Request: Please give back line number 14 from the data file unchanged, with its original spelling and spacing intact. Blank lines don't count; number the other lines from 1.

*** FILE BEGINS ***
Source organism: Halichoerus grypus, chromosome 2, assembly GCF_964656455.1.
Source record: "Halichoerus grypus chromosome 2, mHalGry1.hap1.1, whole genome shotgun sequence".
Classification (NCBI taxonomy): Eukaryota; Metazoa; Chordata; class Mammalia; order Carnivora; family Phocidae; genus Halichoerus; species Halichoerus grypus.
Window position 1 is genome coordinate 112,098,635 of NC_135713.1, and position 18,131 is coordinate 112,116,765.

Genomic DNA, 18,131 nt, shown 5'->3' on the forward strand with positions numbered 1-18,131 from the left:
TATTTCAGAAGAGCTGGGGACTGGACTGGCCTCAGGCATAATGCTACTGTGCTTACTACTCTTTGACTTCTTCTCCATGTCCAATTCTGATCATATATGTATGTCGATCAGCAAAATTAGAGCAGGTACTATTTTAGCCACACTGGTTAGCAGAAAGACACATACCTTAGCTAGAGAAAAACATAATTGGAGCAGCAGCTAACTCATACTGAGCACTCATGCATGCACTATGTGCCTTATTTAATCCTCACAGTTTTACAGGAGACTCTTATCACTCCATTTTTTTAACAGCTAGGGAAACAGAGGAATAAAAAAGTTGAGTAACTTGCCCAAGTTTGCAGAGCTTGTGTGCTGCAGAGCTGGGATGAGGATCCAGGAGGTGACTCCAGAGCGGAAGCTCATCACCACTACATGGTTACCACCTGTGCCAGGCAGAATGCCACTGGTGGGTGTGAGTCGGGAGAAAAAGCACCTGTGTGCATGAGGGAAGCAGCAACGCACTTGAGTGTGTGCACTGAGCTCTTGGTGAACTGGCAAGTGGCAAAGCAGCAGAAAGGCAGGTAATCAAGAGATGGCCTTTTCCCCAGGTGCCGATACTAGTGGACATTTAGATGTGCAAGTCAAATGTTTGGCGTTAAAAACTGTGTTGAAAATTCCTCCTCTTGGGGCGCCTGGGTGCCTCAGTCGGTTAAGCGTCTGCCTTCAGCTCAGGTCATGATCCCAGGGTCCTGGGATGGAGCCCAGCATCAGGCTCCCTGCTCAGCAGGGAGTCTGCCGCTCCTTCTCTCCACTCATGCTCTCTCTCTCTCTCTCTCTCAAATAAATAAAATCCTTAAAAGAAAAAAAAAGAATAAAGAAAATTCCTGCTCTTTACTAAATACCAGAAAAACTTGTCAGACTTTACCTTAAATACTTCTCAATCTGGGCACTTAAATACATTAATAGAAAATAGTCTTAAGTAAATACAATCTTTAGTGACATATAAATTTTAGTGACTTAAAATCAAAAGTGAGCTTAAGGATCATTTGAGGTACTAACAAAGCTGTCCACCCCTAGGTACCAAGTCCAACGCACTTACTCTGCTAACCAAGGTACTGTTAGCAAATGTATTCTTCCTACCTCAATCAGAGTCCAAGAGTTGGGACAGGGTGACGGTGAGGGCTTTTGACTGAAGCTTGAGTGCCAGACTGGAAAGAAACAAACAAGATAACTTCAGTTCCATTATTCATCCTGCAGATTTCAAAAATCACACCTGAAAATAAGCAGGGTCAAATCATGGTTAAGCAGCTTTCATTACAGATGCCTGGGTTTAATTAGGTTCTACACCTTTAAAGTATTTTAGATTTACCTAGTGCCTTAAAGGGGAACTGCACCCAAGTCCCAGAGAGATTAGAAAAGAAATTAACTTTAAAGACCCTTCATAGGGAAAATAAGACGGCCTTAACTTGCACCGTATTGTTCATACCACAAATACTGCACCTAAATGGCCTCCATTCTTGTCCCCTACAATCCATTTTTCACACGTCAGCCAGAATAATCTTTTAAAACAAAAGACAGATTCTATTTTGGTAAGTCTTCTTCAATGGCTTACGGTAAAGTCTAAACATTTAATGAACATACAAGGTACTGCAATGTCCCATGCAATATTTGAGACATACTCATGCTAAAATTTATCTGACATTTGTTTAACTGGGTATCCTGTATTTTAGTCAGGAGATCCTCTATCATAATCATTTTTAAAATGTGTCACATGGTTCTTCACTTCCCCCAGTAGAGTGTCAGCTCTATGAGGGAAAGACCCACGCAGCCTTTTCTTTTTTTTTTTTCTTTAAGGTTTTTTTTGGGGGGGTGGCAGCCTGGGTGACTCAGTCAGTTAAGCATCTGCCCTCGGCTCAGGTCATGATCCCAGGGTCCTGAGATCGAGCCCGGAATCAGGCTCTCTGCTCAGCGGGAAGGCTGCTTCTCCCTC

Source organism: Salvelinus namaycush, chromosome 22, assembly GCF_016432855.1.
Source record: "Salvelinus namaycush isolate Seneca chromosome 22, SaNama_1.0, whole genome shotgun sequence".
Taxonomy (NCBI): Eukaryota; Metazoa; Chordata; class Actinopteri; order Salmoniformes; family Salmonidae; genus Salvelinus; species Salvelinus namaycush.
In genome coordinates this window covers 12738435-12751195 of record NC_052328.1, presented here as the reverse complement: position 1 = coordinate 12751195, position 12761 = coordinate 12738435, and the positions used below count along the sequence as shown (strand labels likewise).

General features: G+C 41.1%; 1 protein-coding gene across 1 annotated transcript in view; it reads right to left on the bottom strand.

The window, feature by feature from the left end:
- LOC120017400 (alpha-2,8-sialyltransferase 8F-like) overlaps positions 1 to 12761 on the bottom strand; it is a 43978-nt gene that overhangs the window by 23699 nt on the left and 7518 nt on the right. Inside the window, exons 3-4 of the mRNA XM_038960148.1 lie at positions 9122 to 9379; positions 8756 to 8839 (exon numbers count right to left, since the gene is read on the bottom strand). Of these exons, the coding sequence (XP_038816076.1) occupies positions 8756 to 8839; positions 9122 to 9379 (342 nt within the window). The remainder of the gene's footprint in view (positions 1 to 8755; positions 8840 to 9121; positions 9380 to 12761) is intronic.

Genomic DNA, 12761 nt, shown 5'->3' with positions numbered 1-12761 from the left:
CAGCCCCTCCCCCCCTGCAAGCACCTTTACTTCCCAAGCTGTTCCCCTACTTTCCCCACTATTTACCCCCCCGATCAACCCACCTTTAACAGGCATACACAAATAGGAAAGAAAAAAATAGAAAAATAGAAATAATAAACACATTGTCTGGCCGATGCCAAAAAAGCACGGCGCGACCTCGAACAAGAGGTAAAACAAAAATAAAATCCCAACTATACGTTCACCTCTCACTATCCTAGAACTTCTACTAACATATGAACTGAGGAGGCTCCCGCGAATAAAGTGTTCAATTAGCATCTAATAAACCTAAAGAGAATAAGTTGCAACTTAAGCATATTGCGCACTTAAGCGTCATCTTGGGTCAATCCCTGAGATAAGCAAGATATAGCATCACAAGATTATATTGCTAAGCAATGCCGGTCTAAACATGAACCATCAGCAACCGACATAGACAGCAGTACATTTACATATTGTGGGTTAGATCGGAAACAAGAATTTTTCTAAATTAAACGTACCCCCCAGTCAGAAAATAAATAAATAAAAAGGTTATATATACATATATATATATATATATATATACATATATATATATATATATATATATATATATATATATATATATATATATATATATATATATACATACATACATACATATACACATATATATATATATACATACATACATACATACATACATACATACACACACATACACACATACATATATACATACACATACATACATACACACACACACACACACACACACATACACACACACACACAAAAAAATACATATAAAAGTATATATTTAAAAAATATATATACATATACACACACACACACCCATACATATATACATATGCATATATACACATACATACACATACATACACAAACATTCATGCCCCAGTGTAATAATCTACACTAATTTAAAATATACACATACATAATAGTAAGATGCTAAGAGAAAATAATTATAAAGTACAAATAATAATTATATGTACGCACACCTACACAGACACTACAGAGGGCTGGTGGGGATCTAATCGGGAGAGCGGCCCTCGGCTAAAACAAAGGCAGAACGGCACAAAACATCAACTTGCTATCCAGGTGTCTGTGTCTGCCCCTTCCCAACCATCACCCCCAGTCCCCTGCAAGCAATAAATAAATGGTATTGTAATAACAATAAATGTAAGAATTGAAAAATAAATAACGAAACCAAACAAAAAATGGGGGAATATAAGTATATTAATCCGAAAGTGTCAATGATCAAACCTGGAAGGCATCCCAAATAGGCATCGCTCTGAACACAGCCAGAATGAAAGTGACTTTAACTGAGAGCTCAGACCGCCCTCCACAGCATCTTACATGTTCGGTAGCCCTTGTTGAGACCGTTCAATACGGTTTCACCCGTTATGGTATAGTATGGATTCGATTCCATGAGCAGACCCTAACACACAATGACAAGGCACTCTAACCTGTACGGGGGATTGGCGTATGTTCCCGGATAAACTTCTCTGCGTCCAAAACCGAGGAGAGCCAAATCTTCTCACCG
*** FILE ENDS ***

Genomic DNA, 12761 nt, shown 5'->3' with positions numbered 1-12761 from the left: